A bite from the apple.

Author:Sola, Vicki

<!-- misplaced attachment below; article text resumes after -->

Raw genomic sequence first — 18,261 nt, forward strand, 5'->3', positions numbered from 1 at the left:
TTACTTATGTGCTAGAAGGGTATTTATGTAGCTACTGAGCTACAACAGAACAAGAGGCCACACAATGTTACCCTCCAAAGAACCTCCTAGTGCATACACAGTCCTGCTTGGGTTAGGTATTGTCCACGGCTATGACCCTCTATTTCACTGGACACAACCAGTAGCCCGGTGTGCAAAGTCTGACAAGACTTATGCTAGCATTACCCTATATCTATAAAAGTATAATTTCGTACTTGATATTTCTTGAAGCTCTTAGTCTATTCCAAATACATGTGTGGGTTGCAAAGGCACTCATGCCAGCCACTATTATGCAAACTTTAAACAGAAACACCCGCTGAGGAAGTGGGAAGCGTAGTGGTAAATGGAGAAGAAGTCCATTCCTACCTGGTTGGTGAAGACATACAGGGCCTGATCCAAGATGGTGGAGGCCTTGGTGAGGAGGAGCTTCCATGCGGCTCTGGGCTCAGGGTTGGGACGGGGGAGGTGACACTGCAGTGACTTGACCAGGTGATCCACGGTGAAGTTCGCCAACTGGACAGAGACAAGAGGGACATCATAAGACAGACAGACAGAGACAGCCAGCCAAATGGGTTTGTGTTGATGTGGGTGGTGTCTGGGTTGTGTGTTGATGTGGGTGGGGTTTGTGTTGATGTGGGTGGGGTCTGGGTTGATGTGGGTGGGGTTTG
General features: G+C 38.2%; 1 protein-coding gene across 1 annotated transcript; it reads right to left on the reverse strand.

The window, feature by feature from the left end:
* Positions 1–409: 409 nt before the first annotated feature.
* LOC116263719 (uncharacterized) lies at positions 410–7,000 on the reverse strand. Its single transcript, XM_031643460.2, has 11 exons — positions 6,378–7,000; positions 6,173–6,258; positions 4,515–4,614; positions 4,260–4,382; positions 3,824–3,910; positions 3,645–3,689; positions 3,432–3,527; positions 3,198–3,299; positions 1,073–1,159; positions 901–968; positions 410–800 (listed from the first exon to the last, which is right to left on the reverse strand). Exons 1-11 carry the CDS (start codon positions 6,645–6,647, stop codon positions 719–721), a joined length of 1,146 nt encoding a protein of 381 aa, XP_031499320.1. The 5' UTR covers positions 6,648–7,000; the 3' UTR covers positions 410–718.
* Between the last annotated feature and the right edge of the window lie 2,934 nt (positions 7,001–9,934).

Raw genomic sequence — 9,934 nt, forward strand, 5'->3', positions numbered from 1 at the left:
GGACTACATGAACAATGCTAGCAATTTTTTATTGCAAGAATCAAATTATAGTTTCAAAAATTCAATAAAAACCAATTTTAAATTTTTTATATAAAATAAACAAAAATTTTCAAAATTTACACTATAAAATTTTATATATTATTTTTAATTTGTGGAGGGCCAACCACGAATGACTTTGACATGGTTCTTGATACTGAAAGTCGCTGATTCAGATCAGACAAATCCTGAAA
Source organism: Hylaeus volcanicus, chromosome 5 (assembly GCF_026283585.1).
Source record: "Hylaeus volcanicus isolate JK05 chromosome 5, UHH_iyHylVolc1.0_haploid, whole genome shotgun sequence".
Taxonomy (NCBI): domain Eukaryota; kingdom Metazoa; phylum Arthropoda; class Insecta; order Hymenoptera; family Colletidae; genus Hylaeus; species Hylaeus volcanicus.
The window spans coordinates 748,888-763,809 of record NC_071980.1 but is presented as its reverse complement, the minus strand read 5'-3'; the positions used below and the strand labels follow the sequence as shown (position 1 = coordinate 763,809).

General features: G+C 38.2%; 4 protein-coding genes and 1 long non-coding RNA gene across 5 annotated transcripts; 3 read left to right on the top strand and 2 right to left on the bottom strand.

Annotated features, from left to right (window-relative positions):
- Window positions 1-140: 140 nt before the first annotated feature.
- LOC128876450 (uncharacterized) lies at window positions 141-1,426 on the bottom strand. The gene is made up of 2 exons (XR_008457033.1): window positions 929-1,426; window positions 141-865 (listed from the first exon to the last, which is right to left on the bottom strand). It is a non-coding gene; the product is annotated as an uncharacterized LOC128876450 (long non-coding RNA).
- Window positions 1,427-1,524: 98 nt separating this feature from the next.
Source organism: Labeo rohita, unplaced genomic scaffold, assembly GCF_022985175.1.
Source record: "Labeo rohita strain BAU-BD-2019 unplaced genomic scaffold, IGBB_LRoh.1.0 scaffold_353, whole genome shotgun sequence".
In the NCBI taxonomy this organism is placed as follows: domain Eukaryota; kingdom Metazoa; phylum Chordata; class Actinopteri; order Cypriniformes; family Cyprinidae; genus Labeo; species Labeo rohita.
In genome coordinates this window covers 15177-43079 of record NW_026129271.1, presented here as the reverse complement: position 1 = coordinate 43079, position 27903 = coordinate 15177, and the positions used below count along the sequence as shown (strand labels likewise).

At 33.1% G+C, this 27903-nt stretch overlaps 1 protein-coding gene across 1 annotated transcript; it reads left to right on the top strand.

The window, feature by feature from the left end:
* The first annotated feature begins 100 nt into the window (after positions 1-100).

One of the most spectacular recordings I've heard to date is Kenya Revisited Live!, with Bobby Sanabria conducting the Manhattan School of Music Afro-Cuban Jazz Orchestra, and featuring Candido Camero. The production, recorded live, in concert, presents new arrangements of Kenya, originally recorded by Machito & the Afro-Cubans, under the musical direction of Mario Bauza, over a half-century ago. When Sanabria visited my radio station, my listeners and I were floored by the fact that, with the exception of Sanabria and Camero--the latter now eighty-eight years old, a living legend who participated in the original recording--all of the other players are students from the Manhattan School of Music's Afro-Cuban Jazz Orchestra. On Sanabria's new version Frenzy, Congo Mulence, Kenya, Holiday, and Blues a La Machito are arranged by Joe Fiedler; Oyeme and Minor Rama by Danny Rivera; Canonology, Conversation, and Tururato (the latter, acccording to Sanabria, one of Bauza's favorite slang expressions, meaning "dizziness" or "unsettled feeling") by Andrew Neesley; Wild Jungle by Michael Phillip Mossman, and Tin Tin Deo, arranged by Fiedler and Sanabria. Theme and Variations on Tin Tin Deo was composed by pianist Christian Sylvester Sands. The stunning and dynamic CD of classics performed by members of a new generation is dedicated to the memory of Machito and Mario Bauza, and to the last surviving members who participated on their recording--Camero, Ray Santos, Pedro "Pouchie" Boulong, Santo "Sonny" Russo, and Eddie Bert. Says Sanabria, "You'll hear a new generation of players tackle this incredible music as it is re-worked with new, progressive arrangements that reflect the current state of jazz virtuosity. Rejoice as the torch is passed to these young fire breathing dragons who have dedicated their lives to America's greatest art form, jazz, and the branch of that art form that represents all of the Americas, Latin jazz." Sanabria informed me about an upcoming special, not to be missed... "Latin Music USA" premieres October 12th and 19th on PBS. The four-hour documentary, narrated by actor Jimmy Smits, traces the profound influence--deeper than most people, Hispanics and non-Hispanics alike, realize--that Latin music has had on American musical forms like rock, R&B, country, and jazz. The program also airs on Hispanic TV network V-me. Additional info is available at link pbs.org/wgbh/latinmusicusa.


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